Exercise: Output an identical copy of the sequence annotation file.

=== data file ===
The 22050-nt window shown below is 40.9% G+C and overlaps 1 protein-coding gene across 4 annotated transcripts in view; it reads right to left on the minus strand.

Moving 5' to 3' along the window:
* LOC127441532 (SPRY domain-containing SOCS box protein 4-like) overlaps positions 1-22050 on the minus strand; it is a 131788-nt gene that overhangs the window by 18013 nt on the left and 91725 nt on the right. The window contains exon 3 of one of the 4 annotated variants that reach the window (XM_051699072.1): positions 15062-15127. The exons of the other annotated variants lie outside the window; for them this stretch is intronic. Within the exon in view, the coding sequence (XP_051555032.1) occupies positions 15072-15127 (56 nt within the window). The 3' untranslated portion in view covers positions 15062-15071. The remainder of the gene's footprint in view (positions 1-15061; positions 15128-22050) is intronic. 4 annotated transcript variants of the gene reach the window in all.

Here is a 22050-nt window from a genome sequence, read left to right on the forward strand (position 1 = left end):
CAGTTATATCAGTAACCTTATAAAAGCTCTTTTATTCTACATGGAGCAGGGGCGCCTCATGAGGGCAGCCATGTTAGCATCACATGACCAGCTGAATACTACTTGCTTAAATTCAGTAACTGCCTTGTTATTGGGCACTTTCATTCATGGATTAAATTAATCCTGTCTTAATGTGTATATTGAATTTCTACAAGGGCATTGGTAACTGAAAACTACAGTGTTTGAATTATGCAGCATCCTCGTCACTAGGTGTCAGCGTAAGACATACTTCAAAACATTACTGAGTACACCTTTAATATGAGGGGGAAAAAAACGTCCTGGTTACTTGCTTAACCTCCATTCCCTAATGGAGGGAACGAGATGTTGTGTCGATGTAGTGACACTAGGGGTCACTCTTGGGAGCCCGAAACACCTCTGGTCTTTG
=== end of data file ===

The 22050-nt window shown below is 40.9% G+C and overlaps 1 protein-coding gene across 4 annotated transcripts in view; it reads right to left on the minus strand.

Moving 5' to 3' along the window:
* LOC127441532 (SPRY domain-containing SOCS box protein 4-like) overlaps positions 1-22050 on the minus strand; it is a 131788-nt gene that overhangs the window by 18013 nt on the left and 91725 nt on the right. The window contains exon 3 of one of the 4 annotated variants that reach the window (XM_051699072.1): positions 15062-15127. The exons of the other annotated variants lie outside the window; for them this stretch is intronic. Within the exon in view, the coding sequence (XP_051555032.1) occupies positions 15072-15127 (56 nt within the window). The 3' untranslated portion in view covers positions 15062-15071. The remainder of the gene's footprint in view (positions 1-15061; positions 15128-22050) is intronic. 4 annotated transcript variants of the gene reach the window in all.

Here is a 22050-nt window from a genome sequence, read left to right on the forward strand (position 1 = left end):
CAGTTATATCAGTAACCTTATAAAAGCTCTTTTATTCTACATGGAGCAGGGGCGCCTCATGAGGGCAGCCATGTTAGCATCACATGACCAGCTGAATACTACTTGCTTAAATTCAGTAACTGCCTTGTTATTGGGCACTTTCATTCATGGATTAAATTAATCCTGTCTTAATGTGTATATTGAATTTCTACAAGGGCATTGGTAACTGAAAACTACAGTGTTTGAATTATGCAGCATCCTCGTCACTAGGTGTCAGCGTAAGACATACTTCAAAACATTACTGAGTACACCTTTAATATGAGGGGGAAAAAAACGTCCTGGTTACTTGCTTAACCTCCATTCCCTAATGGAGGGAACGAGATGTTGTGTCGATGTAGTGACACTAGGGGTCACTCTTGGGAGCCCGAAACACCTCTGGTCTTTG